Books Reviews

Almond: When two monsters become friends

The cover of 'Almond.'

Dhaka, BANGLADESH – What would you do if you woke up tomorrow with the inability to feel any emotions?

Almond by Sohn Won-pyung is a beautiful story about a boy named Yunjae born with a brain condition that makes it difficult for him to process emotions. The story revolves around Yunjae, who with the help of his doting mother and grandmother, tries to navigate a world where he can’t perceive emotions.

His grandma lovingly calls Yunjae a monster for it. 

I first got to know about this book from the reality TV show “In the Soop” where BTS band members RM and SUGA were seen reading it. For someone who’s always prying RM’s reading list – which is filled with hidden gems – I knew I would love it and instantly picked it up.

In the beginning, Yunjae’s mom catches on that something is wrong with her son when she finds that he is incapable of processing emotions like empathy and love.

When Yunjae was six, he saw a boy get beaten to death but was unfazed by the whole tragedy that unfolded right before his eyes. The first half of the book covers Yunjae’s little world where his mom and grandmother are at the heart of it and explores the nurturing relationship among the three in their happy world.

The story is set against the backdrop of Korean society and culture which gives us a glimpse of it in a more subdued way, like Yunjae’s mother who is a widowed single mother. 

The story then progresses after a tragedy unfolds before the young boy and his world is turned upside down. He is left to live with a void and navigate a world without his mom’s help, where emotions are demanded of him every minute.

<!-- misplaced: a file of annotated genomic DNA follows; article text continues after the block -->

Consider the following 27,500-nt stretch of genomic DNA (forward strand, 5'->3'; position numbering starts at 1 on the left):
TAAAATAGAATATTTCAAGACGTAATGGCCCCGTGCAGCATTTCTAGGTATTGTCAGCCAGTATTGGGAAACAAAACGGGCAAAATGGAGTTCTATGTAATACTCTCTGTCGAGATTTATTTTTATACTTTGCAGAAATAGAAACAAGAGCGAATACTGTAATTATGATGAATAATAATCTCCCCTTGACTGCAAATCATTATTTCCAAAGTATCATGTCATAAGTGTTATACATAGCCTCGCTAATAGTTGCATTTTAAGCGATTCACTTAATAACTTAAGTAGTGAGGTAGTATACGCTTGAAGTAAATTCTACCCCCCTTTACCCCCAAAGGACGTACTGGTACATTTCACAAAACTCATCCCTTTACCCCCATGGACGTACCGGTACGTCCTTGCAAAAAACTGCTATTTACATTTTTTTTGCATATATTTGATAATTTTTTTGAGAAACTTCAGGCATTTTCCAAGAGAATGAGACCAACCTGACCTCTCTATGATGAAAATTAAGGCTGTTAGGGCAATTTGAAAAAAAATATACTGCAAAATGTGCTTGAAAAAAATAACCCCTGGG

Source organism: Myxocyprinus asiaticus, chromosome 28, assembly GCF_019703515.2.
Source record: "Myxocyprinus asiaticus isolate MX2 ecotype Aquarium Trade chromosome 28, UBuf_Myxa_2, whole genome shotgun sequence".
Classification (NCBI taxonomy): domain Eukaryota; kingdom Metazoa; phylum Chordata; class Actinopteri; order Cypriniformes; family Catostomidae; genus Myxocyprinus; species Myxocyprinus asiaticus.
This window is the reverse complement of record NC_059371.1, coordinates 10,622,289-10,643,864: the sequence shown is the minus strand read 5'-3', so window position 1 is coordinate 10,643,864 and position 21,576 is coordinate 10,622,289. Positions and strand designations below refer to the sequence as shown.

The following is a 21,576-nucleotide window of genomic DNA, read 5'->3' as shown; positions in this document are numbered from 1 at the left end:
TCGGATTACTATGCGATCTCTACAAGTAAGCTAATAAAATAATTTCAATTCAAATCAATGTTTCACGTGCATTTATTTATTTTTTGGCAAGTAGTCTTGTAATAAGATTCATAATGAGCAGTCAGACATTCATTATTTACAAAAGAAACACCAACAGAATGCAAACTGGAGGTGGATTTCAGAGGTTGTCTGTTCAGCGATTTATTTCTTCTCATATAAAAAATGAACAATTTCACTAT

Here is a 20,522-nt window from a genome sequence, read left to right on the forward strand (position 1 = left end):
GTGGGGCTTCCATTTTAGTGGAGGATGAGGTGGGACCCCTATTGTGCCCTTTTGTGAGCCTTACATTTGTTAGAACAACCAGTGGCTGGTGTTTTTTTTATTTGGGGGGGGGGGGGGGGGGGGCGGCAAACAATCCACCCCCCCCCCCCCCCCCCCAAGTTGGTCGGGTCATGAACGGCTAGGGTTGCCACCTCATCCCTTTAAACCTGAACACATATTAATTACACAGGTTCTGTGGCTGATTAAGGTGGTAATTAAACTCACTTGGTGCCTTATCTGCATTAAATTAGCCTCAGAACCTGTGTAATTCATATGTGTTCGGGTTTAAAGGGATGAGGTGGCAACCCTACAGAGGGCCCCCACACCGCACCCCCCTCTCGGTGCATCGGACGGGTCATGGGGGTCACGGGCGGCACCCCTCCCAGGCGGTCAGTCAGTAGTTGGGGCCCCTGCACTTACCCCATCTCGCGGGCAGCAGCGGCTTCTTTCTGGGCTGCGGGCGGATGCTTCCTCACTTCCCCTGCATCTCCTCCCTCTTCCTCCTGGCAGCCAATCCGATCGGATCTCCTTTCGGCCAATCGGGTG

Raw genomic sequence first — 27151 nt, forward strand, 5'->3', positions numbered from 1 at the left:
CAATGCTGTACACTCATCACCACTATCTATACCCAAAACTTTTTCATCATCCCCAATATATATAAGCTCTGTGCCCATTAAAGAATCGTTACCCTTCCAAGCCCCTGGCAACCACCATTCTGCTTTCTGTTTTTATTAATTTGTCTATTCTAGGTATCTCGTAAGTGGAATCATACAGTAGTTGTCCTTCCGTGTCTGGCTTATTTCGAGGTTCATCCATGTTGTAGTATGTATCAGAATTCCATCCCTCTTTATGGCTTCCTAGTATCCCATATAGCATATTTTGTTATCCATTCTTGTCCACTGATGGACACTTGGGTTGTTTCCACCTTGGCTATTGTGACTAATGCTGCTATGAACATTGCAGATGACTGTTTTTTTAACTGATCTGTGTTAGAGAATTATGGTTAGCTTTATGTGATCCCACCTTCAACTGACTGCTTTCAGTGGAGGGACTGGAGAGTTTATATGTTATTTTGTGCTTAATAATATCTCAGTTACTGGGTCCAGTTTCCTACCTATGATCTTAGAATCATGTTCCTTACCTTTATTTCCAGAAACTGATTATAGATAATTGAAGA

How would you take it if someone is supposed to feel angry at something but they are unfazed by it? Wouldn’t you call them weird? That’s what Yunjae’s life is reduced to in high school without his mom and grandmother.

He’s that ‘weird’ when he doesn’t have the same reflex reaction to situations like smiling or getting angry like the rest. There’s no one to teach him how to act in social situations anymore, no role models with his mom and grandmother gone. But he’s trying to be ordinary.

“Everyone thinks ‘ordinary’ is easy and all, but how many of them would actually fit into the so-called smooth road the word implied?” Yunjae says. “It sure was a lot harder for me, someone who was not born ordinary. That didn’t mean I was extraordinary. I was just a strange boy wandering around somewhere in between. So I decided to give it a try. To become ordinary.”

But then Yunjae bumps paths unexpectedly with Gon, a character who is the complete opposite of him— a troublemaker.

Yunjae was taught not to grab attention, but Gon catches unwanted attention everywhere he goes because of his troubled past. Gon is now an anguished teen who grew up in poverty and violence for almost all his life after getting separated from his family at a young age.

Fate somehow reconnects the disturbed teen to his well-off family and Yunjae. Everyone in his high school perceives Gon as a monster and resents him. That dynamic is what brings this book alive.

Gon, the second character, is desperately trying to avoid the pain left from his childhood tragedies that are now washing over him.

While some pages are filled with Yunjae’s calm and gloomy character tone, the others are filled with Gon’s anger and emotions which originate from a life full of tragedy. The tension between the two and their unlikely friendship is what sets the mood and makes it so poignant.

The alternating between the emotions of the two characters is compelling, and it’s what makes this book worthwhile.

Almond evokes a sense of sympathy for both the characters — one who is unable to feel emotions and another desperately trying not to feel them. 

Sandy Joosun Lee did a terrific job of translating this novel from Korean to English.

Almond is a beautiful book about tragedy, bonds, and their intricacies when tangled with emotions. It leaves you with a heavy heart and emotions that you can’t quite decipher even after you are done with the last chapter.

For a book that focuses on a character unable to feel any emotion, every page is brimming with it.

Usraat Fahmidah is a Junior Reporter with Youth Journalism International.

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